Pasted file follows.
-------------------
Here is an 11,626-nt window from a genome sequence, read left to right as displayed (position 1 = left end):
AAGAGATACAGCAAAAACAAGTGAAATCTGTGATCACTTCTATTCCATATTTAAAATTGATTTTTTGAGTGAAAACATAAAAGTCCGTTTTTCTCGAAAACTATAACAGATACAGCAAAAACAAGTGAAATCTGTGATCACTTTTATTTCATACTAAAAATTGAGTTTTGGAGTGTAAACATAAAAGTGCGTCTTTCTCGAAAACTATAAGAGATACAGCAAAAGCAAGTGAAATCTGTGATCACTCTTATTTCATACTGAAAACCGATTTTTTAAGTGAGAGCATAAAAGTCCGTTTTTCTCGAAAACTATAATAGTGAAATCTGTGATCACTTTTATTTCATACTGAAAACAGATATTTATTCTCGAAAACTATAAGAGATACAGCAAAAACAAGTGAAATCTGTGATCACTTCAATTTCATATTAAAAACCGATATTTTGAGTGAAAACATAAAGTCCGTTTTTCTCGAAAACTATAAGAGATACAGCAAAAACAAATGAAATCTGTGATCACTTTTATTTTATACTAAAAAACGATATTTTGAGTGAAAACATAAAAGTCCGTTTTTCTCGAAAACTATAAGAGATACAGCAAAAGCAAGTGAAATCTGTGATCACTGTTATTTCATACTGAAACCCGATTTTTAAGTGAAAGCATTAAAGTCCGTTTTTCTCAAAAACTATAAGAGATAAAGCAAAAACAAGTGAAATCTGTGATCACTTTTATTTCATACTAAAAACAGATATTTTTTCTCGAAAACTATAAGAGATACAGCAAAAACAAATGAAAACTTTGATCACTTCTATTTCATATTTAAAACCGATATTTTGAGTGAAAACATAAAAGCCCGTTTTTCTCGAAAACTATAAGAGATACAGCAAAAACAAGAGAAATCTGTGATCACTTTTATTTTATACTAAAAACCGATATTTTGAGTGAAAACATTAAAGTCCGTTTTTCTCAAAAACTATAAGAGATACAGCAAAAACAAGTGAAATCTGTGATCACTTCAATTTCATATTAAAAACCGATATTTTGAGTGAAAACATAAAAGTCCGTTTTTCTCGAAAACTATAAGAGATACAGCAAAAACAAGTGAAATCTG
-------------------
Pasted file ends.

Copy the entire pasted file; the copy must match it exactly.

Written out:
Here is an 11,626-nt window from a genome sequence, read left to right as displayed (position 1 = left end):
AAGAGATACAGCAAAAACAAGTGAAATCTGTGATCACTTCTATTCCATATTTAAAATTGATTTTTTGAGTGAAAACATAAAAGTCCGTTTTTCTCGAAAACTATAACAGATACAGCAAAAACAAGTGAAATCTGTGATCACTTTTATTTCATACTAAAAATTGAGTTTTGGAGTGTAAACATAAAAGTGCGTCTTTCTCGAAAACTATAAGAGATACAGCAAAAGCAAGTGAAATCTGTGATCACTCTTATTTCATACTGAAAACCGATTTTTTAAGTGAGAGCATAAAAGTCCGTTTTTCTCGAAAACTATAATAGTGAAATCTGTGATCACTTTTATTTCATACTGAAAACAGATATTTATTCTCGAAAACTATAAGAGATACAGCAAAAACAAGTGAAATCTGTGATCACTTCAATTTCATATTAAAAACCGATATTTTGAGTGAAAACATAAAGTCCGTTTTTCTCGAAAACTATAAGAGATACAGCAAAAACAAATGAAATCTGTGATCACTTTTATTTTATACTAAAAAACGATATTTTGAGTGAAAACATAAAAGTCCGTTTTTCTCGAAAACTATAAGAGATACAGCAAAAGCAAGTGAAATCTGTGATCACTGTTATTTCATACTGAAACCCGATTTTTAAGTGAAAGCATTAAAGTCCGTTTTTCTCAAAAACTATAAGAGATAAAGCAAAAACAAGTGAAATCTGTGATCACTTTTATTTCATACTAAAAACAGATATTTTTTCTCGAAAACTATAAGAGATACAGCAAAAACAAATGAAAACTTTGATCACTTCTATTTCATATTTAAAACCGATATTTTGAGTGAAAACATAAAAGCCCGTTTTTCTCGAAAACTATAAGAGATACAGCAAAAACAAGAGAAATCTGTGATCACTTTTATTTTATACTAAAAACCGATATTTTGAGTGAAAACATTAAAGTCCGTTTTTCTCAAAAACTATAAGAGATACAGCAAAAACAAGTGAAATCTGTGATCACTTCAATTTCATATTAAAAACCGATATTTTGAGTGAAAACATAAAAGTCCGTTTTTCTCGAAAACTATAAGAGATACAGCAAAAACAAGTGAAATCTG